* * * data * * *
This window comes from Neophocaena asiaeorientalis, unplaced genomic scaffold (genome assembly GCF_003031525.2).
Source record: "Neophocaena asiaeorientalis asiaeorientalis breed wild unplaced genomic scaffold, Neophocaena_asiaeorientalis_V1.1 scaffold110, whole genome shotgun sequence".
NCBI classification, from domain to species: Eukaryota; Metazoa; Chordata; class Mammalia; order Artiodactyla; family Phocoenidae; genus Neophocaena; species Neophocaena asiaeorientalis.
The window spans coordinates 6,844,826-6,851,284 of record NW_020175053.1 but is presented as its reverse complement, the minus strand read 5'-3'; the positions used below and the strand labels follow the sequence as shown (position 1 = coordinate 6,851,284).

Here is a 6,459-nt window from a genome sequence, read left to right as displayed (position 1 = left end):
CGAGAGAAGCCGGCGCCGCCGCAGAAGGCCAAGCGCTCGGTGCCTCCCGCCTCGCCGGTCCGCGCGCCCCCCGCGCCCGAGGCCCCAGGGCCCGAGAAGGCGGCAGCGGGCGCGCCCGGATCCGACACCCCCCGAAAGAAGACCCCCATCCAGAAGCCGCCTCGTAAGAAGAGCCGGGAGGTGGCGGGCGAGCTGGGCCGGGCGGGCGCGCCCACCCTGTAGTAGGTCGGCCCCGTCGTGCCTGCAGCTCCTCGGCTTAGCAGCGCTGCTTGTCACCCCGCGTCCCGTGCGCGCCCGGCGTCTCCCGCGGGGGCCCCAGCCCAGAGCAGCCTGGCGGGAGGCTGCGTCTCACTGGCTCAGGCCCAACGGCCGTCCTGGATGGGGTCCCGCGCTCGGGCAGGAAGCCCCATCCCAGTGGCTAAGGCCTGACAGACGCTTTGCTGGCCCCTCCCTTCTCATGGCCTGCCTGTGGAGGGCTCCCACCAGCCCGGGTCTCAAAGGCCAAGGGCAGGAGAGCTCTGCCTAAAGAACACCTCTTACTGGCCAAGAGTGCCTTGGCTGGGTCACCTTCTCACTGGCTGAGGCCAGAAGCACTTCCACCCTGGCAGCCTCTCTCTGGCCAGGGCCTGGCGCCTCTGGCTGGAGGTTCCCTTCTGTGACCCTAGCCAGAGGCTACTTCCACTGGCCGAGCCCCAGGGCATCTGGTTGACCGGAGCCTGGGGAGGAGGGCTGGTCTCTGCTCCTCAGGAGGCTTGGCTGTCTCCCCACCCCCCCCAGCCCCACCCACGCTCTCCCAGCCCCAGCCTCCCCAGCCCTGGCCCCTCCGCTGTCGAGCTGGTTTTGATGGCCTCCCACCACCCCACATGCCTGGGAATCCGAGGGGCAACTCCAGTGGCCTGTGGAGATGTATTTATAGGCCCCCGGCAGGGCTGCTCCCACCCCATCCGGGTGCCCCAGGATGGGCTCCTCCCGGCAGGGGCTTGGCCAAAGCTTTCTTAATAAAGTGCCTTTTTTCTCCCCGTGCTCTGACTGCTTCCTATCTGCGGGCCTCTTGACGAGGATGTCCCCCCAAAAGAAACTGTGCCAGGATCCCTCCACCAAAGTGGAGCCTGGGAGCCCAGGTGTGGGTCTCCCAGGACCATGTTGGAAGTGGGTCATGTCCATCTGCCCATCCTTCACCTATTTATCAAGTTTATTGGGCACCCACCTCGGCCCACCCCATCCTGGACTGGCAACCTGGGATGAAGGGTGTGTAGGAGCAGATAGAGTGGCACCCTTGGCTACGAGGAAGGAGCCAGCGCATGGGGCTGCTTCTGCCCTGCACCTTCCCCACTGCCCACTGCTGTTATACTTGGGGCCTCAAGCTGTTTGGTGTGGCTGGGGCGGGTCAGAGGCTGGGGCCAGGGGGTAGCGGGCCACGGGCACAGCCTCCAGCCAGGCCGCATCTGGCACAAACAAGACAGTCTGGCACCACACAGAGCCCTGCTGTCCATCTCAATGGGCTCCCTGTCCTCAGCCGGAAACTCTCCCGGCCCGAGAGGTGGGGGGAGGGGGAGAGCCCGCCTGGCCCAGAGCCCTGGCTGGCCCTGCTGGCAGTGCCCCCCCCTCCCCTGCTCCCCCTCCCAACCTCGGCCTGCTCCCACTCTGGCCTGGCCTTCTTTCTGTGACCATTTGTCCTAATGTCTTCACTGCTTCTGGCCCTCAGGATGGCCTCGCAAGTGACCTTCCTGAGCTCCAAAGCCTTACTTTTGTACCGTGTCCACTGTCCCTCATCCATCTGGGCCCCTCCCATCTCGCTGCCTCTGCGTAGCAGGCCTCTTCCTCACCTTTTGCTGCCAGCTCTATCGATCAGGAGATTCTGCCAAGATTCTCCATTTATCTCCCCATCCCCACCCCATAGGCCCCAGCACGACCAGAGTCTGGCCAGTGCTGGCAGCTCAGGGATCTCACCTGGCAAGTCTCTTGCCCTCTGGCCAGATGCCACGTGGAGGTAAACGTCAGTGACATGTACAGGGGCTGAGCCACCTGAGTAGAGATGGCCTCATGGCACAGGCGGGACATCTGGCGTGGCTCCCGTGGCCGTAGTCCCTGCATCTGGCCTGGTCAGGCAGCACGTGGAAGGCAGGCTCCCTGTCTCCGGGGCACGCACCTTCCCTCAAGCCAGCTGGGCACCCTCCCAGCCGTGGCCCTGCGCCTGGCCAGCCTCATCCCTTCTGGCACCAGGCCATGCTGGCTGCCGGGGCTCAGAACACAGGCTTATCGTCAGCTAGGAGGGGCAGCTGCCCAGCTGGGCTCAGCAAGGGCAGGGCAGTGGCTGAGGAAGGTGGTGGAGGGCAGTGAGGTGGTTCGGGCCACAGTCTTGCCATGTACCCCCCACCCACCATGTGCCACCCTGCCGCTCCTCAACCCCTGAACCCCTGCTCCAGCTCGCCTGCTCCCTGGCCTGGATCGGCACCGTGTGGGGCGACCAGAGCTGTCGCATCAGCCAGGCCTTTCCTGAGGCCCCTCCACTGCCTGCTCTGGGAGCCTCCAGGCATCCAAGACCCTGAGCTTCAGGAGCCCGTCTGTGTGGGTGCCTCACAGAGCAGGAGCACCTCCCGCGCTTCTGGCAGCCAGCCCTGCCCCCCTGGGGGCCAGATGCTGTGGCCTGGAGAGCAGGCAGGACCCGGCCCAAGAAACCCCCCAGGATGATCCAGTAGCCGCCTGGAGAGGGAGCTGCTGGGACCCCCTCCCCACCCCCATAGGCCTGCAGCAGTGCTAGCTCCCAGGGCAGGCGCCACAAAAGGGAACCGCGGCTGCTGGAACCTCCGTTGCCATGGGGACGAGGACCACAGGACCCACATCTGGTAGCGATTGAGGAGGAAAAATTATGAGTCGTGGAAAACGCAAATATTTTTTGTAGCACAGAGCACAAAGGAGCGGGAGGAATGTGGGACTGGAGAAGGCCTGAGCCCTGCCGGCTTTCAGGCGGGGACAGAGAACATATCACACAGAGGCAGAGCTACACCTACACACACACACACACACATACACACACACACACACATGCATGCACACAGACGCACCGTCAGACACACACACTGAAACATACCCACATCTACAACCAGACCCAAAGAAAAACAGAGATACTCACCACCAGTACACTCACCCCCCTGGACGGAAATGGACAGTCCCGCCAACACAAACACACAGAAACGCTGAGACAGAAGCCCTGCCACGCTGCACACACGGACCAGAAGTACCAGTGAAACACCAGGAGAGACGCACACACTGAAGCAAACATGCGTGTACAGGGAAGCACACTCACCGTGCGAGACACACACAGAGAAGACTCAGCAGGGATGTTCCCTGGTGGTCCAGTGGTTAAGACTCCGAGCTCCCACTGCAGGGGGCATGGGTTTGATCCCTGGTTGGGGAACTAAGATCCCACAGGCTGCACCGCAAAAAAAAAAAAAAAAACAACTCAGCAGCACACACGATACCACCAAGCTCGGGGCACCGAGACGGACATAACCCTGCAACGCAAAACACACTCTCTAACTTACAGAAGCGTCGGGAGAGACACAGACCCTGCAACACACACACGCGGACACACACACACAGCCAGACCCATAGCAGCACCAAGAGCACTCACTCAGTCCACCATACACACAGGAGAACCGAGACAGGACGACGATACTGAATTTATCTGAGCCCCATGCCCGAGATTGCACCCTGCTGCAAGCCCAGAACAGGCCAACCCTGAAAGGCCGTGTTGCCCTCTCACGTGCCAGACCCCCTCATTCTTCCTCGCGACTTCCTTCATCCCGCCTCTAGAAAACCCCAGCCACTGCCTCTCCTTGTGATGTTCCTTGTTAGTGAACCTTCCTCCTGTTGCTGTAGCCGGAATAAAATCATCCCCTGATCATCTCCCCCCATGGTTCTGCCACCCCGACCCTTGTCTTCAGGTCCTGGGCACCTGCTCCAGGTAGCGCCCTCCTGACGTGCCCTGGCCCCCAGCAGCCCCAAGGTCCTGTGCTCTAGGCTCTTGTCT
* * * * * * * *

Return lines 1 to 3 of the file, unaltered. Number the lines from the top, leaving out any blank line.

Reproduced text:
This window comes from Neophocaena asiaeorientalis, unplaced genomic scaffold (genome assembly GCF_003031525.2).
Source record: "Neophocaena asiaeorientalis asiaeorientalis breed wild unplaced genomic scaffold, Neophocaena_asiaeorientalis_V1.1 scaffold110, whole genome shotgun sequence".
NCBI classification, from domain to species: Eukaryota; Metazoa; Chordata; class Mammalia; order Artiodactyla; family Phocoenidae; genus Neophocaena; species Neophocaena asiaeorientalis.